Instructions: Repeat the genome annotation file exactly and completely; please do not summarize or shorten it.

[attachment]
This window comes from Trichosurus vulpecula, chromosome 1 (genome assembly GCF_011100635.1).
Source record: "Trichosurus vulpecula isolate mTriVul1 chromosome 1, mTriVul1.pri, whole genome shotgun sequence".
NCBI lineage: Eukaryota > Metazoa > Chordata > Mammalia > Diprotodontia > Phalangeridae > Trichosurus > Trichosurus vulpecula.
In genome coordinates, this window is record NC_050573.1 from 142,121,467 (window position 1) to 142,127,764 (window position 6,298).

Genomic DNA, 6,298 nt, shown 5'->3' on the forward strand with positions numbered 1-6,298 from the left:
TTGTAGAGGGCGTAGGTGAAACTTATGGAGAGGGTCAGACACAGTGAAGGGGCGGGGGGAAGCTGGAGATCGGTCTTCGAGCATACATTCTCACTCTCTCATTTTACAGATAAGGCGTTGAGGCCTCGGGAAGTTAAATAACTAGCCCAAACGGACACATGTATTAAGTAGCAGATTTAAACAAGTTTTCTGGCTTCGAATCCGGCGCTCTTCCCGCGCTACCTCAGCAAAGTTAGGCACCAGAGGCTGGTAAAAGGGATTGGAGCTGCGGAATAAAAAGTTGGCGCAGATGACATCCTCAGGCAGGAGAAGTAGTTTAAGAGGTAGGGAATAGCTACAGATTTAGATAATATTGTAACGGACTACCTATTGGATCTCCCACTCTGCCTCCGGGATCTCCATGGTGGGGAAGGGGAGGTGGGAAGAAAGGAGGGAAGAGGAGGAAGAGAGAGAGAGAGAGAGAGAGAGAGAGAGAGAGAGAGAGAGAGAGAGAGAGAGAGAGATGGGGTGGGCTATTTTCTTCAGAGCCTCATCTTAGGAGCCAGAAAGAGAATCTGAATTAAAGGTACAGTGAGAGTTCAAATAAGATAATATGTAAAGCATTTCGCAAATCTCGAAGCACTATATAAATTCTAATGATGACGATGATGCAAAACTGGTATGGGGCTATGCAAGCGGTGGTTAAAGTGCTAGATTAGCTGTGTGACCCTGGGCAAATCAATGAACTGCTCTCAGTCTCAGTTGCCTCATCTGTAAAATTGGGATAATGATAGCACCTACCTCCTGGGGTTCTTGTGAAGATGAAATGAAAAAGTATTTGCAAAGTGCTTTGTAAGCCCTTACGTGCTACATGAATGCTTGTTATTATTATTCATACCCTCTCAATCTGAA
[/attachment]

This window comes from Trichosurus vulpecula, chromosome 1 (genome assembly GCF_011100635.1).
Source record: "Trichosurus vulpecula isolate mTriVul1 chromosome 1, mTriVul1.pri, whole genome shotgun sequence".
NCBI lineage: Eukaryota > Metazoa > Chordata > Mammalia > Diprotodontia > Phalangeridae > Trichosurus > Trichosurus vulpecula.
In genome coordinates, this window is record NC_050573.1 from 142,121,467 (window position 1) to 142,127,764 (window position 6,298).

Genomic DNA, 6,298 nt, shown 5'->3' on the forward strand with positions numbered 1-6,298 from the left:
TTGTAGAGGGCGTAGGTGAAACTTATGGAGAGGGTCAGACACAGTGAAGGGGCGGGGGGAAGCTGGAGATCGGTCTTCGAGCATACATTCTCACTCTCTCATTTTACAGATAAGGCGTTGAGGCCTCGGGAAGTTAAATAACTAGCCCAAACGGACACATGTATTAAGTAGCAGATTTAAACAAGTTTTCTGGCTTCGAATCCGGCGCTCTTCCCGCGCTACCTCAGCAAAGTTAGGCACCAGAGGCTGGTAAAAGGGATTGGAGCTGCGGAATAAAAAGTTGGCGCAGATGACATCCTCAGGCAGGAGAAGTAGTTTAAGAGGTAGGGAATAGCTACAGATTTAGATAATATTGTAACGGACTACCTATTGGATCTCCCACTCTGCCTCCGGGATCTCCATGGTGGGGAAGGGGAGGTGGGAAGAAAGGAGGGAAGAGGAGGAAGAGAGAGAGAGAGAGAGAGAGAGAGAGAGAGAGAGAGAGAGAGAGAGAGAGAGAGAGATGGGGTGGGCTATTTTCTTCAGAGCCTCATCTTAGGAGCCAGAAAGAGAATCTGAATTAAAGGTACAGTGAGAGTTCAAATAAGATAATATGTAAAGCATTTCGCAAATCTCGAAGCACTATATAAATTCTAATGATGACGATGATGCAAAACTGGTATGGGGCTATGCAAGCGGTGGTTAAAGTGCTAGATTAGCTGTGTGACCCTGGGCAAATCAATGAACTGCTCTCAGTCTCAGTTGCCTCATCTGTAAAATTGGGATAATGATAGCACCTACCTCCTGGGGTTCTTGTGAAGATGAAATGAAAAAGTATTTGCAAAGTGCTTTGTAAGCCCTTACGTGCTACATGAATGCTTGTTATTATTATTCATACCCTCTCAATCTGAA